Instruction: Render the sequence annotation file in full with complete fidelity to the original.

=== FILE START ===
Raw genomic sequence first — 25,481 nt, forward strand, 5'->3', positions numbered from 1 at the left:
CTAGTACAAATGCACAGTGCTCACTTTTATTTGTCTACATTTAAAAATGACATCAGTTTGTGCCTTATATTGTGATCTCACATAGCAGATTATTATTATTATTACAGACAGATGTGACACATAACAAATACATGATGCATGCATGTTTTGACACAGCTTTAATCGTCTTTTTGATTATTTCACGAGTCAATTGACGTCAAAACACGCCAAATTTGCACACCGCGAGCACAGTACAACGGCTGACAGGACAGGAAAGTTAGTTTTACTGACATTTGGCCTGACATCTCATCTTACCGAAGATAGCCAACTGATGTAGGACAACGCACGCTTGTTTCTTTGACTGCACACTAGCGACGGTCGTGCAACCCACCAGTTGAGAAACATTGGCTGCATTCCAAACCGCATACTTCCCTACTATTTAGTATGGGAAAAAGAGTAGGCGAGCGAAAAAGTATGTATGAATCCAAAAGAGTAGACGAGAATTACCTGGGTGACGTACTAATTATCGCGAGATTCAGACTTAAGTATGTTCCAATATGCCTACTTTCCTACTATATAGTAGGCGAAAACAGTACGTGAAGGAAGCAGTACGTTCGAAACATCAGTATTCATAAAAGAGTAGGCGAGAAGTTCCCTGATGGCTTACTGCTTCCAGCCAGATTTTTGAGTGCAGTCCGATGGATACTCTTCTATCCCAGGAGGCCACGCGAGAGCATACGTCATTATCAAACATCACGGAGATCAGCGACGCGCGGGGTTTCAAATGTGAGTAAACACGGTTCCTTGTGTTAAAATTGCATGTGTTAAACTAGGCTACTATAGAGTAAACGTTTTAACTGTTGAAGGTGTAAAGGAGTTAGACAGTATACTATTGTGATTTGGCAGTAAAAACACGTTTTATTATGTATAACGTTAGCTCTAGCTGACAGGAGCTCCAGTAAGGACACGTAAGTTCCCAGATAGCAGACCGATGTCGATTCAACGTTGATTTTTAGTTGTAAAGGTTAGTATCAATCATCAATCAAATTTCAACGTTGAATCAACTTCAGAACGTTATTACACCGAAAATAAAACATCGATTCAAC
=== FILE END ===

Raw genomic sequence first — 25,481 nt, forward strand, 5'->3', positions numbered from 1 at the left:
CTAGTACAAATGCACAGTGCTCACTTTTATTTGTCTACATTTAAAAATGACATCAGTTTGTGCCTTATATTGTGATCTCACATAGCAGATTATTATTATTATTACAGACAGATGTGACACATAACAAATACATGATGCATGCATGTTTTGACACAGCTTTAATCGTCTTTTTGATTATTTCACGAGTCAATTGACGTCAAAACACGCCAAATTTGCACACCGCGAGCACAGTACAACGGCTGACAGGACAGGAAAGTTAGTTTTACTGACATTTGGCCTGACATCTCATCTTACCGAAGATAGCCAACTGATGTAGGACAACGCACGCTTGTTTCTTTGACTGCACACTAGCGACGGTCGTGCAACCCACCAGTTGAGAAACATTGGCTGCATTCCAAACCGCATACTTCCCTACTATTTAGTATGGGAAAAAGAGTAGGCGAGCGAAAAAGTATGTATGAATCCAAAAGAGTAGACGAGAATTACCTGGGTGACGTACTAATTATCGCGAGATTCAGACTTAAGTATGTTCCAATATGCCTACTTTCCTACTATATAGTAGGCGAAAACAGTACGTGAAGGAAGCAGTACGTTCGAAACATCAGTATTCATAAAAGAGTAGGCGAGAAGTTCCCTGATGGCTTACTGCTTCCAGCCAGATTTTTGAGTGCAGTCCGATGGATACTCTTCTATCCCAGGAGGCCACGCGAGAGCATACGTCATTATCAAACATCACGGAGATCAGCGACGCGCGGGGTTTCAAATGTGAGTAAACACGGTTCCTTGTGTTAAAATTGCATGTGTTAAACTAGGCTACTATAGAGTAAACGTTTTAACTGTTGAAGGTGTAAAGGAGTTAGACAGTATACTATTGTGATTTGGCAGTAAAAACACGTTTTATTATGTATAACGTTAGCTCTAGCTGACAGGAGCTCCAGTAAGGACACGTAAGTTCCCAGATAGCAGACCGATGTCGATTCAACGTTGATTTTTAGTTGTAAAGGTTAGTATCAATCATCAATCAAATTTCAACGTTGAATCAACTTCAGAACGTTATTACACCGAAAATAAAACATCGATTCAAC